Hair, Beware!

Though it may seem that winter will never end, spring (and spring break!) is just around the corner.

With that in mind, this guide will help you choose the best method for removing that unruly hair that’s been hibernating beneath your clothes for months.

Tweezing

Best spots: Eyebrows
Frequency: Any time

Pros: Tweezing is an inexpensive, convenient method for hair removal. A good tweezer can last for years, and it’s great for touching up in between major hair removal procedures.
Cons:
Tweezing is notoriously painful and time-consuming, as it involves removing each hair one by one. Though there are quick tricks you can use to ease the pain (such as plucking after a hot shower), the process takes time if you want to get it right. Knowing the shape of your eyebrows is a must, so start with a professional shaping.

Wax

Best for: Bikini, Arms, Legs, and Face
Frequency: Every three to six weeks

Pros: Waxing is a popular go-to method for hair removal because it is accurate and quick, removing huge areas of hair with a single rip (ouch!). It can be done virtually anywhere on the body, including that ultra-sensitive bikini area. And for those brave souls with packed schedules, home waxing kits are available.
Cons: It’s not uncommon to have adverse reactions to the chemicals in the wax, so if you have sensitive skin or skin allergies, test the wax on a small area first. Also, wax is not water-soluble, so you’ll need baby oil or lotion to remove excess wax from the skin. If waxing isn’t done properly, it can lead to painful and unsightly ingrown hairs, so do your research on spas and technicians.

Threading

Best for: Eyebrows and Upper Lip
Frequency: Every four to six weeks or whenever needed

Pros: Threading is an excellent chemical-free alternative to waxing and is generally a quick process (eyebrows usually take 10 minutes). Since it only involves a thread, it’s a great option for those with skin allergies.
Cons: Though much quicker than plucking, threading is no match for waxing in terms of amount of hair removed at a time. In fact, some technicians combine threading and waxing to remove the most hair effectively. Threading can still be quite painful and is not recommended for those with very sensitive skin.

Sugaring

Best for: Bikini, Arms, Legs, and Face
Frequency: Every three to six weeks

Pros: Sugaring is just like waxing, only the paste consists of natural ingredients such as water, sugar and lemon juice, making it great for those with skin allergies, and the residue is easily cleaned off with warm water. Sugar paste is removed in the direction of hair growth, lessening the pain.
Cons: If done at home, sugaring, like waxing, can get quite messy. Since sugaring gel and paste are tricky to work with, they are recommended only for the very experienced. Although the possibility of ingrown hairs is reduced with sugaring, it still remains a problem.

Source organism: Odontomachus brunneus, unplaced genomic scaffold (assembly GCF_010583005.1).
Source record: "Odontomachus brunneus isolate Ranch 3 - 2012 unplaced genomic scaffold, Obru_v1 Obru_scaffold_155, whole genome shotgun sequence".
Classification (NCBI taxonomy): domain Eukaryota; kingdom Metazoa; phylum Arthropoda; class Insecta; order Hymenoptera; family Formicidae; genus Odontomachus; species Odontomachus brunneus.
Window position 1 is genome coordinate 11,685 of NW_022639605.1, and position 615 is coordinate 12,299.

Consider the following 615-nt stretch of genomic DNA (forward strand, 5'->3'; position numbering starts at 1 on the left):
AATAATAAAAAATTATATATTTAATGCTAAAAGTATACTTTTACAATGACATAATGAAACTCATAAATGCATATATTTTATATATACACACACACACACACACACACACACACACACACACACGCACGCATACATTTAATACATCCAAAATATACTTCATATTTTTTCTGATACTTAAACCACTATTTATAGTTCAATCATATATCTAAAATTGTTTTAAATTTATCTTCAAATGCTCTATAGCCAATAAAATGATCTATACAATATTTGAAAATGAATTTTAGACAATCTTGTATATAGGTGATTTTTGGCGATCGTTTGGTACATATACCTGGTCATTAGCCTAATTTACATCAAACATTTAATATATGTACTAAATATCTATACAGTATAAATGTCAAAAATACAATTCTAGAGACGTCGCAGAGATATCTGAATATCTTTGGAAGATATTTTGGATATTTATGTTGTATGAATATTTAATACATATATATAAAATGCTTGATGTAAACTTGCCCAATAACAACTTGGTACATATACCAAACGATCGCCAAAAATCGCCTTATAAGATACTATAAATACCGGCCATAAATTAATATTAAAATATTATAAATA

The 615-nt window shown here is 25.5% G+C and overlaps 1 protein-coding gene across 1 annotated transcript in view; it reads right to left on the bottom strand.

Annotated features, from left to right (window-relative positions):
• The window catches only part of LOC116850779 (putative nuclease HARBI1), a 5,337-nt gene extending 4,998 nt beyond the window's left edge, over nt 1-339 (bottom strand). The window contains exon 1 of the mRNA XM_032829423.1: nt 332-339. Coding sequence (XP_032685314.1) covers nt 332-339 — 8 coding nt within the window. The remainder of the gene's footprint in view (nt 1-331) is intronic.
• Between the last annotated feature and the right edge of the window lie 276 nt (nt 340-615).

Depilatory Creams

Best for: Face, Arms, Legs
Frequency: Any time

Pros: Depilatory creams are inexpensive and specifically made for home use. Powerful formulas promise hair removal in sometimes as little as three minutes, making it ideal for those last-minute jobs. Creams can remove a large area of hair at once without the cringe-inducing pain of waxing, and some can even be rinsed off in the shower.
Pros: Depilatory creams are primarily made of chemicals that are generally harsh and drying to the skin, and applying a depilatory cream is pretty messy. Creams do not remove the hair from the follicle like waxing or sugaring, so expect to use creams frequently.

Laser

Best for: Anywhere
Frequency: Depends on the procedure, usually every four to six weeks until results are achieved

Pros: Since it’s a non-invasive procedure, laser hair removal is virtually painless and sessions last as long as the average lunch break. Most laser procedures promise to eliminate the need for shaving or waxing, although it takes weeks, even months, to see these results.
Cons: Laser hair removal is expensive, and it takes many sessions to see visible results. Lasers only target active follicles, so although they zap large areas of hair at a time, the laser does not affect every hair during a single session. Laser hair removal is not recommended for those with darker skin, as lasers can change skin pigmentation.

Epilators

Best for: Anywhere
Frequency: Any time, usually every four to six weeks

Pros: A good epilator can last a long time, and usually costs the same as a one-time waxing session. Epilators are made for specific parts of the body, and some have sleek, purse-friendly designs.
Cons: Epilators take a bit more time to remove hair than alternative procedures, and are usually not as accurate in removing hair. Some epilators do not remove hair from the follicle, effectively working in the same way as traditional shaving.